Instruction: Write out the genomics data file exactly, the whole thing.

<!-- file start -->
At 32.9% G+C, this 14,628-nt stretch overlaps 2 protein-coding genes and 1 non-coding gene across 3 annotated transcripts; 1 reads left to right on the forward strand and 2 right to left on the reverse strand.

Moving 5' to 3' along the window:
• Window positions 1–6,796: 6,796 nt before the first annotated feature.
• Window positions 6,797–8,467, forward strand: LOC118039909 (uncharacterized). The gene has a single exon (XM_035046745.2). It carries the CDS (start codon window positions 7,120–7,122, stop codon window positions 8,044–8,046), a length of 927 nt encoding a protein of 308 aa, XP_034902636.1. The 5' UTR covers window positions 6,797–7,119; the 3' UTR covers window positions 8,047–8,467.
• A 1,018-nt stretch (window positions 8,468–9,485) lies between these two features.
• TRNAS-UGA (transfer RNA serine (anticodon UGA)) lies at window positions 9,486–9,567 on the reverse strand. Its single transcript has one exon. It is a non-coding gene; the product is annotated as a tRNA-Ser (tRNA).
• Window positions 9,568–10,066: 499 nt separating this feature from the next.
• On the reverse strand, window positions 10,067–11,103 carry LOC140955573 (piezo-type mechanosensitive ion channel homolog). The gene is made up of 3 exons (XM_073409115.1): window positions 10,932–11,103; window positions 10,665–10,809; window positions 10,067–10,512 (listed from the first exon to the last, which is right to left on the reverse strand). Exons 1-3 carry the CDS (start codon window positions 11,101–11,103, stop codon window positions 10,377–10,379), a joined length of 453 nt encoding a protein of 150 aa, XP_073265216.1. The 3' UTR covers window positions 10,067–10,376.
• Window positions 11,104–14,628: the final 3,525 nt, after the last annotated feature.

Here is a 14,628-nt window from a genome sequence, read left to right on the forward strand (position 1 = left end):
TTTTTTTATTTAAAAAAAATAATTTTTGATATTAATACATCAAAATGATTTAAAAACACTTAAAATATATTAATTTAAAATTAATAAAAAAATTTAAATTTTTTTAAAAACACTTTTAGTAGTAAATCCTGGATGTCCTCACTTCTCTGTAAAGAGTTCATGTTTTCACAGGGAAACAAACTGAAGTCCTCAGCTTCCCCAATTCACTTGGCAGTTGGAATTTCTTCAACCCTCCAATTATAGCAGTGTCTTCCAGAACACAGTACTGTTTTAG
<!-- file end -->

At 32.9% G+C, this 14,628-nt stretch overlaps 2 protein-coding genes and 1 non-coding gene across 3 annotated transcripts; 1 reads left to right on the forward strand and 2 right to left on the reverse strand.

Moving 5' to 3' along the window:
• Window positions 1–6,796: 6,796 nt before the first annotated feature.
• Window positions 6,797–8,467, forward strand: LOC118039909 (uncharacterized). The gene has a single exon (XM_035046745.2). It carries the CDS (start codon window positions 7,120–7,122, stop codon window positions 8,044–8,046), a length of 927 nt encoding a protein of 308 aa, XP_034902636.1. The 5' UTR covers window positions 6,797–7,119; the 3' UTR covers window positions 8,047–8,467.
• A 1,018-nt stretch (window positions 8,468–9,485) lies between these two features.
• TRNAS-UGA (transfer RNA serine (anticodon UGA)) lies at window positions 9,486–9,567 on the reverse strand. Its single transcript has one exon. It is a non-coding gene; the product is annotated as a tRNA-Ser (tRNA).
• Window positions 9,568–10,066: 499 nt separating this feature from the next.
• On the reverse strand, window positions 10,067–11,103 carry LOC140955573 (piezo-type mechanosensitive ion channel homolog). The gene is made up of 3 exons (XM_073409115.1): window positions 10,932–11,103; window positions 10,665–10,809; window positions 10,067–10,512 (listed from the first exon to the last, which is right to left on the reverse strand). Exons 1-3 carry the CDS (start codon window positions 11,101–11,103, stop codon window positions 10,377–10,379), a joined length of 453 nt encoding a protein of 150 aa, XP_073265216.1. The 3' UTR covers window positions 10,067–10,376.
• Window positions 11,104–14,628: the final 3,525 nt, after the last annotated feature.

Here is a 14,628-nt window from a genome sequence, read left to right on the forward strand (position 1 = left end):
TTTTTTTATTTAAAAAAAATAATTTTTGATATTAATACATCAAAATGATTTAAAAACACTTAAAATATATTAATTTAAAATTAATAAAAAAATTTAAATTTTTTTAAAAACACTTTTAGTAGTAAATCCTGGATGTCCTCACTTCTCTGTAAAGAGTTCATGTTTTCACAGGGAAACAAACTGAAGTCCTCAGCTTCCCCAATTCACTTGGCAGTTGGAATTTCTTCAACCCTCCAATTATAGCAGTGTCTTCCAGAACACAGTACTGTTTTAG